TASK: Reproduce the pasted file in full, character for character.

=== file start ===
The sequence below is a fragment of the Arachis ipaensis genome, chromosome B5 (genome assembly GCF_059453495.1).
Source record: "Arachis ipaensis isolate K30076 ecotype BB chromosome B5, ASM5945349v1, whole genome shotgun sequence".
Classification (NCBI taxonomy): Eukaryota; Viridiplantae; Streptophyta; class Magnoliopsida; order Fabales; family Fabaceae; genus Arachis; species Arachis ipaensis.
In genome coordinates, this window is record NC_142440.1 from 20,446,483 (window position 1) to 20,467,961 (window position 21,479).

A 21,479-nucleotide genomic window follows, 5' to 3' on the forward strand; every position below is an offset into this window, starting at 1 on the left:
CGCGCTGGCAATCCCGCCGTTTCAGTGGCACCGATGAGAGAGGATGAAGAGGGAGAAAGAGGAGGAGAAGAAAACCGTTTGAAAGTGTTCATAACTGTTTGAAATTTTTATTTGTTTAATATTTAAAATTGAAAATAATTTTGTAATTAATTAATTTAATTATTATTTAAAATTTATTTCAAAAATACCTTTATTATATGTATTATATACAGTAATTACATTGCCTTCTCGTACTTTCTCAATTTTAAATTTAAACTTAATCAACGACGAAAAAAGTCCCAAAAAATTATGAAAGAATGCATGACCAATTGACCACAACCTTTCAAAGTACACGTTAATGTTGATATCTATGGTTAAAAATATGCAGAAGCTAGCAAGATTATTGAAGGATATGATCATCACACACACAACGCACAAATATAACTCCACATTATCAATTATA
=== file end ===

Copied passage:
The sequence below is a fragment of the Arachis ipaensis genome, chromosome B5 (genome assembly GCF_059453495.1).
Source record: "Arachis ipaensis isolate K30076 ecotype BB chromosome B5, ASM5945349v1, whole genome shotgun sequence".
Classification (NCBI taxonomy): Eukaryota; Viridiplantae; Streptophyta; class Magnoliopsida; order Fabales; family Fabaceae; genus Arachis; species Arachis ipaensis.
In genome coordinates, this window is record NC_142440.1 from 20,446,483 (window position 1) to 20,467,961 (window position 21,479).

A 21,479-nucleotide genomic window follows, 5' to 3' on the forward strand; every position below is an offset into this window, starting at 1 on the left:
CGCGCTGGCAATCCCGCCGTTTCAGTGGCACCGATGAGAGAGGATGAAGAGGGAGAAAGAGGAGGAGAAGAAAACCGTTTGAAAGTGTTCATAACTGTTTGAAATTTTTATTTGTTTAATATTTAAAATTGAAAATAATTTTGTAATTAATTAATTTAATTATTATTTAAAATTTATTTCAAAAATACCTTTATTATATGTATTATATACAGTAATTACATTGCCTTCTCGTACTTTCTCAATTTTAAATTTAAACTTAATCAACGACGAAAAAAGTCCCAAAAAATTATGAAAGAATGCATGACCAATTGACCACAACCTTTCAAAGTACACGTTAATGTTGATATCTATGGTTAAAAATATGCAGAAGCTAGCAAGATTATTGAAGGATATGATCATCACACACACAACGCACAAATATAACTCCACATTATCAATTATA